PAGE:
Envision the grandeur of the Langley Hotel, each suite a pinnacle of comfort and luxury. In my mind’s eye, I was already the proprietor, wandering its esteemed corridors and welcoming distinguished guests with the grace of an experienced host. It was not a distant dream; the hotel was a real deal within reach, the $25M available, an opportunity I consciously chose to let go as I pursued other ventures.

Then, imagine the thrill of helming The Daily News, my hands at the controls of a major media outlet, shaping public discourse with every editorial decision. The power of the press was mine for the taking, but I relinquished it, my thoughts already flitting to the next grand plan.

A 210-foot superyacht, 'Captain's Lady', slicing through the cerulean depths was another gem in my crown of deals. I could almost feel the spray of the sea and hear the call of distant shores, beckoning me to adventures unknown. Yet, I stepped back, leaving the yacht to cut through the ocean's blue without me.

A 210' Superyacht in Monte Carlo
A 210' Superyacht in Monte Carlo

In each of these unfulfilled courses, the potential to make them reality was tangible. I didn’t walk away out of necessity or failure but because my hypermanic mind was a cauldron of ceaseless ideas, each more enticing than the last. I was convinced that I could possess them all, if only I so desired. Yet, in the end, the true adventure was always the next one, just out of sight, forever urging me forward.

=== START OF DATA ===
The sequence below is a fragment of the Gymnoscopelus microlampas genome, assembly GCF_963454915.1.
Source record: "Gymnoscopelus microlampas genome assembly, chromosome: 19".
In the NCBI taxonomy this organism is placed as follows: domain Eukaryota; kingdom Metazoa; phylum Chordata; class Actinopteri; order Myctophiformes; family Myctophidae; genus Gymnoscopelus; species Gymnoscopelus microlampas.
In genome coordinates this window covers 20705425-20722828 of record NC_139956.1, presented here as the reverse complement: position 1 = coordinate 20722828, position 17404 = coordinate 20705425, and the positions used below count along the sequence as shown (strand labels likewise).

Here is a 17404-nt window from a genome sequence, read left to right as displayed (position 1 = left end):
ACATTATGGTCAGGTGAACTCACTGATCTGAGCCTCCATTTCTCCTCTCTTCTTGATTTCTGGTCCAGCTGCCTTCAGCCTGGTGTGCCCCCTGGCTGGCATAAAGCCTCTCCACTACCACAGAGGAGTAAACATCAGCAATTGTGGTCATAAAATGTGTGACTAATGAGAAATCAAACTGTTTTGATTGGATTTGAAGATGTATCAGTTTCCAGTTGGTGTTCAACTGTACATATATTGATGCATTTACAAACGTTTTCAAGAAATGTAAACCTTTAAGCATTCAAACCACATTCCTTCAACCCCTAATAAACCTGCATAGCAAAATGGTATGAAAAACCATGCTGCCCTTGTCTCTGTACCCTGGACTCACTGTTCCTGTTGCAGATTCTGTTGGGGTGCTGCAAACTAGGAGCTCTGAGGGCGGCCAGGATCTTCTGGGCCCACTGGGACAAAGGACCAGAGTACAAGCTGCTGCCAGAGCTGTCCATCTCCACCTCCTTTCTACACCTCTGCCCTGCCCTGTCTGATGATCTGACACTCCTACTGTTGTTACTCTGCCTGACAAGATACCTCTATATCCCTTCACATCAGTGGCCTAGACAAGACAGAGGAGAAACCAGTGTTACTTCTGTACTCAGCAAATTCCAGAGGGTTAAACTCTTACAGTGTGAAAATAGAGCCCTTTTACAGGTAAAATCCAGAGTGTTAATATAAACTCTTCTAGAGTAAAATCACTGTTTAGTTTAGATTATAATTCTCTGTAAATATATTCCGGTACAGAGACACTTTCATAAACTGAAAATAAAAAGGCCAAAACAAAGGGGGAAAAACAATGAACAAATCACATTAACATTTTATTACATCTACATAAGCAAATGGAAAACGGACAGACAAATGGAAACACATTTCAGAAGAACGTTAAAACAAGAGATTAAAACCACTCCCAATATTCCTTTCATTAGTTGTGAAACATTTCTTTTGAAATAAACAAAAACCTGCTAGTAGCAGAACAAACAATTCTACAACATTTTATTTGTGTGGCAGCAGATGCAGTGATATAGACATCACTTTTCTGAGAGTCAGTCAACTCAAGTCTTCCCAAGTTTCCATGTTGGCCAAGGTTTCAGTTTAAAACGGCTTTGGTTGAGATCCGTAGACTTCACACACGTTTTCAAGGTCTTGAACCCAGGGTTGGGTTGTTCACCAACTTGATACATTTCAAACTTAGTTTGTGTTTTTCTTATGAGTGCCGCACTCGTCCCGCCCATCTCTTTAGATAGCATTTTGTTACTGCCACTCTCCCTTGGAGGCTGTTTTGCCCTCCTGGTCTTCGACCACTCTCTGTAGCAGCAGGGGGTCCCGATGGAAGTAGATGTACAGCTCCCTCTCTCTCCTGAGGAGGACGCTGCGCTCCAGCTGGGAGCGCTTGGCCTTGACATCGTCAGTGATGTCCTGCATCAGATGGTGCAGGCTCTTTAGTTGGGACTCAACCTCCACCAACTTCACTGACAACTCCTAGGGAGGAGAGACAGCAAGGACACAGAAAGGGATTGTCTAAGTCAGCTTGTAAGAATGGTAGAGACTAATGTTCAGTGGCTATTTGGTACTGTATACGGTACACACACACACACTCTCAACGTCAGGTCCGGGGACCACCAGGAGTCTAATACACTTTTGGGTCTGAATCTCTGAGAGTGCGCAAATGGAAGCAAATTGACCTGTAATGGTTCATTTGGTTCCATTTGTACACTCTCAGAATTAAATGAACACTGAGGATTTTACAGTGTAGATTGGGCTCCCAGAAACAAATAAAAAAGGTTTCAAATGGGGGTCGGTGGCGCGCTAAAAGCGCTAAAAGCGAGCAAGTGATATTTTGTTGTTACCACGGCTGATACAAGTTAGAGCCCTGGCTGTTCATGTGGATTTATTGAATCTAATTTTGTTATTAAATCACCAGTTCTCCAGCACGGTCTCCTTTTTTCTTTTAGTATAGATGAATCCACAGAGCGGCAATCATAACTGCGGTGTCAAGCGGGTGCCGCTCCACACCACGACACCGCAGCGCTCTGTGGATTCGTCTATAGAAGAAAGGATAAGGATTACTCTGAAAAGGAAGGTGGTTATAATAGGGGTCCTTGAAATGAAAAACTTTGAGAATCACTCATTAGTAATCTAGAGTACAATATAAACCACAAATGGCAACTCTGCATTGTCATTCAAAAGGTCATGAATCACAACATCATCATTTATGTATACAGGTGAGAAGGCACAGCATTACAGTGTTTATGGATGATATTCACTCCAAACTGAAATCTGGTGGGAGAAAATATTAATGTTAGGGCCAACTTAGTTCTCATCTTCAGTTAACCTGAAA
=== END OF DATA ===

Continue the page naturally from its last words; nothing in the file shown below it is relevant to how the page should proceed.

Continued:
This whirlwind of activity, where nothing was impossible, and every horizon was attainable, was exhilarating. If a venture didn’t immediately pan out as planned, it was swiftly destroyed, discarded like the toys of my childhood—broken pieces of a game I no longer wished to play. It was the thrill of the chase, the ecstasy of the potential that fuelled me. Success or failure, it hardly mattered; the true joy lay in the relentless pursuit, the perpetual motion from one grand idea to the next.

But with dizzying highs come crushing lows. The plummet into depression was always abrupt, a freefall from divine heights to a stark, harsh reality. These descents were not gentle, each landing a brutal reminder of the fragility beneath my seemingly indestructible facade. The rollercoaster of my life, marked by these extreme oscillations, has been both a curse and a profound teacher.

Living with this neurodiversity has profoundly shaped my life and impacted those close to me. Each peak of joy and success often came with moments where friends and family must have faced confusion or concern, sharing the turbulent journey of my highs and lows, sometimes without fully grasping the reasons behind my actions. My parents consistently offered guidance gently, supporting my choices even when I deviated from their advice. In hindsight, their insights were usually spot on, and I would have benefitted from listening more.

Reflecting on this journey, I see now how my neurodiverse traits have shaped every facet of my existence, driving me toward a life less ordinary, a life where the spectacular is not only envisioned but pursued with relentless passion. And through it all, this rollercoaster has taught me resilience, the value of self-awareness, and, most importantly, the profound strength found in accepting yourself, complexities and all.

Rollercoaster to hell
Rollercoaster to hell